The Foreign Service Journal, April 2024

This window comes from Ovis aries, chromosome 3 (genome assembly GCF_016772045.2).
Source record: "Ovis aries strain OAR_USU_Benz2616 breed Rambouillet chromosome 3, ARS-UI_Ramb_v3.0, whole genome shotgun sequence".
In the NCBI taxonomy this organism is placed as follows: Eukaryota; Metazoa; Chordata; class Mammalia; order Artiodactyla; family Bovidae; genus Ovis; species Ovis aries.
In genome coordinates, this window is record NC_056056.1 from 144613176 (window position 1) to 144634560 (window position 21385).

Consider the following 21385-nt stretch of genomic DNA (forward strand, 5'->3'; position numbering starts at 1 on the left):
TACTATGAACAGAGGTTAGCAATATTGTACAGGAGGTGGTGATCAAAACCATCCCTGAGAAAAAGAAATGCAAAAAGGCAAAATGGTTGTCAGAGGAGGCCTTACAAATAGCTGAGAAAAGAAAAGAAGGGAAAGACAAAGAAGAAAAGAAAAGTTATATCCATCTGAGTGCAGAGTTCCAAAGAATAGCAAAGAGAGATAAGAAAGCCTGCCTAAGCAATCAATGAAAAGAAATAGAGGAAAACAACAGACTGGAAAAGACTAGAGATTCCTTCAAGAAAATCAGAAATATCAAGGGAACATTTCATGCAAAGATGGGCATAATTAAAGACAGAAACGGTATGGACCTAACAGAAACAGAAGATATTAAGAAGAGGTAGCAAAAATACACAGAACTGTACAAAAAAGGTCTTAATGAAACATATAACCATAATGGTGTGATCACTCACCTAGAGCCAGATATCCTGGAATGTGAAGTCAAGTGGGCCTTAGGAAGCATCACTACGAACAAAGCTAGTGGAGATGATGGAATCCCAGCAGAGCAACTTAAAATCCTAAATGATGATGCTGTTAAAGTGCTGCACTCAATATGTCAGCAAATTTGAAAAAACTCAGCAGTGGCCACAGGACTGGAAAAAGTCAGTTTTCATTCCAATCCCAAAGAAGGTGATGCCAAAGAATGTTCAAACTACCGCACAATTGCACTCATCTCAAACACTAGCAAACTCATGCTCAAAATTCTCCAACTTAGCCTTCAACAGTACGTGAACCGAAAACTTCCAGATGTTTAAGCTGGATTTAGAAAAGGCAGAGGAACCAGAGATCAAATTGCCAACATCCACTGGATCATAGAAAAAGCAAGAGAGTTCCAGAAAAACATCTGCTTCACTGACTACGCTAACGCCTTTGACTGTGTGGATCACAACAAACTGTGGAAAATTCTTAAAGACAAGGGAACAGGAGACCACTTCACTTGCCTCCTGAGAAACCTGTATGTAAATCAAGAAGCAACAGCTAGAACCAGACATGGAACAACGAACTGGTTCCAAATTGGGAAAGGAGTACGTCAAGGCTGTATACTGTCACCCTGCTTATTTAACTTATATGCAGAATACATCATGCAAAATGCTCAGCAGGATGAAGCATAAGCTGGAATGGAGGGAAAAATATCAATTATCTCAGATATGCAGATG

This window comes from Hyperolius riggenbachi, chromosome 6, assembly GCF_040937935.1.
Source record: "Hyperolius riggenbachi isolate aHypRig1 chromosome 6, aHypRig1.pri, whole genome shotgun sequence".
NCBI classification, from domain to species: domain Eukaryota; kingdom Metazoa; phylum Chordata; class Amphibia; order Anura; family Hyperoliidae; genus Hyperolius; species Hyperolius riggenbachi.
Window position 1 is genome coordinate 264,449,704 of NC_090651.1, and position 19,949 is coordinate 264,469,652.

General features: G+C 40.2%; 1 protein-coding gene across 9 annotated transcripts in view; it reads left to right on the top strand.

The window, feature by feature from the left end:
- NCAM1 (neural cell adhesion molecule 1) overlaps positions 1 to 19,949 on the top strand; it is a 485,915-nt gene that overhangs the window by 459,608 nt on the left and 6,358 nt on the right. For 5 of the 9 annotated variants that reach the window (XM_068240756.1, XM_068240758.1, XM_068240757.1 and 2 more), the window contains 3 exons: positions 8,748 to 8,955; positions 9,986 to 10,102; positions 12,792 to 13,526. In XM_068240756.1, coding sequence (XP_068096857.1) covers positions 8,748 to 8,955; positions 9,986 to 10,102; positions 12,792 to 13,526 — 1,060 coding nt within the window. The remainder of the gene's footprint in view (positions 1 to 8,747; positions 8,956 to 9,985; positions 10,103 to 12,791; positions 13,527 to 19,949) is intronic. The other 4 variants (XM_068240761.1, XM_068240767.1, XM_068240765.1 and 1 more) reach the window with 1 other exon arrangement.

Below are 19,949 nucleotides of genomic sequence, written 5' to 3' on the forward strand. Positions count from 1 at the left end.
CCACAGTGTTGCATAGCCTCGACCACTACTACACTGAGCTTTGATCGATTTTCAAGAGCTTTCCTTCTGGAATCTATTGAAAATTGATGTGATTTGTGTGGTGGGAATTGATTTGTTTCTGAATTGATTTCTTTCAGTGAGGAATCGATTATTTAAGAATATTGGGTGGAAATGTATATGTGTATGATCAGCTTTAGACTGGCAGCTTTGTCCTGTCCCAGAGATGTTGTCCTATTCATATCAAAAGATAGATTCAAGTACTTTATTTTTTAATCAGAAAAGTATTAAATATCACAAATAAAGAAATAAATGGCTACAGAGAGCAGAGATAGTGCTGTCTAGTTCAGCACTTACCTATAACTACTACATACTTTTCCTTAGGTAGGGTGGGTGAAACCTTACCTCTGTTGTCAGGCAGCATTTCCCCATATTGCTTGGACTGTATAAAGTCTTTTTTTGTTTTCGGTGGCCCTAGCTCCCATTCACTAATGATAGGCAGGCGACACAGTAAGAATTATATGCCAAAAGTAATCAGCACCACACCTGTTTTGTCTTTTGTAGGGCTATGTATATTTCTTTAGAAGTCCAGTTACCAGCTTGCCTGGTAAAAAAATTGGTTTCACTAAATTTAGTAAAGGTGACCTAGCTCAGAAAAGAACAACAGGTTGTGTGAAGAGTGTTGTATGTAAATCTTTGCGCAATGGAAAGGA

THE FOREIGN SERVICE JOURNAL | APRIL 2024 41 Over the decades, reception centers were closed because of budget cuts and a perhaps mistaken belief that the private sector could do it better and cheaper. said it best, in 1976: “For the local public, our o ce—not Passport, Security, Despatch, or USUN—is the State Department” (emphasis added). e centers represented the State Department in engagements with local o cials, cultural institutions, and media publications; they met, managed, and curated visits of o cially sponsored exchange programs, not just those funded by the department but also for other agencies; and they provided protocol services when requested by U.S. embassies and consulates or the Department of State. e representational budget was minimal, requiring them to rely heavily on private individuals and organizations for entertaining. ey were sta ed by a mixture of Foreign and Civil Service personnel, with an average of six positions per center. In 1977 the director of the San Francisco Reception Center was the sole political-appointee position. In 1977, despite intense lobbying among high-powered applicants, President Carter appointed Joan Brann, whose late husband had been a prominent San Francisco lawyer, to that coveted position. New to politics and diplomacy, Ms. Brann had beat out Barbara Newsom Pelosi (former House Speaker Nancy Pelosi’s sister-in-law and Gavin Newsom’s aunt) and Hyatt hotel heiress Sue Pritzker (former U.S. Secretary of Commerce Penny Pritzker’s mother), among others (see page 39). e appointment was controversial on many fronts: Brann’s husband had allegedly been delinquent in paying taxes, and her son from a previous marriage had allegedly killed a New Mexico state policeman in 1971, hijacked a plane to Cuba, and lived there as a fugitive. Brann resigned in 1979, and her successor, Nancy Honig, not without controversies of her own, led the center until its closure in 1982. Succumbing to the Budget Bludgeon Over the decades, reception centers were closed because of budget cuts and a perhaps mistaken belief that the private sector could do it better and cheaper. e centers’ responsibilities were picked up by a local organization, usually an a liate of the National Council for International Visitors (now known as Global Ties U.S.). e 1960s saw the closing of the Los Angeles Cultural A airs O ce (1968) and the Seattle Reception Center (1969). In 1978, the ve-center, then 20-person network was transferred wholesale to the U.S. International Communications Agency (USICA), when the Bureau of Educational and Cultural A airs was made a part of that new agency. USICA reverted to its previous name, the United States Information Agency (USIA), a couple years later. Coinciding with ECA’s transfer, USAID withdrew its funding for the reception centers, exacerbating budgetary pressure. e 1980s saw a number of signi cant changes, including passage of the Foreign Service Act of 1980 and the Foreign Missions Act of 1982 and the closure of the San Francisco (1983) and New Orleans reception centers (1987). In 1988, USIA noted in a response to Congress that the three remaining reception centers cost $1 million and were necessary to provide “an adequate level of service”—there was no cheaper private option—and that USIA still provided nancial support to the local organization in San Francisco, the International Hospitality Center later known as the International Diplomacy Council, to cover its expenses. President Ronald Reagan opened a Foreign Press Center in Los Angeles in advance of the 1984 Summer Olympics. USIA had previously established Foreign Press Centers in New York City and Washington, D.C., to serve foreign journalists, which still operate today as part of the State Department. e Los Angeles center was shuttered in 2008 due to a reorganization and accompanying reduction-in-force. Finally, Congress’ 1990s search for a peace dividend at the end of the Cold War resulted in the closure of the Honolulu (1990) and Miami (1992) reception centers. By 1999, at the time of USIA’s merger with the State Department, only the New York Reception Center remained. Today, it operates as a branch unit of ECA’s O ce of International Visitors. e functions of the former reception centers have been dispersed to other State Department entities and o ces: international visitor support (external nonpro t organizations), department liaison (O ce of Foreign Missions), recruitment (Diplomats in Residence), public outreach (Bureau of Global Public A airs and regional bureaus), cultural organizations (ECA), media engagement (O ces of Press Relations and Foreign Press Centers), and federal and local elected o cials (Bureau of Legislative A airs and O ce of Global Partnerships). Still, throughout the years, public diplomacy insiders and outsiders have asked whether the New York City model could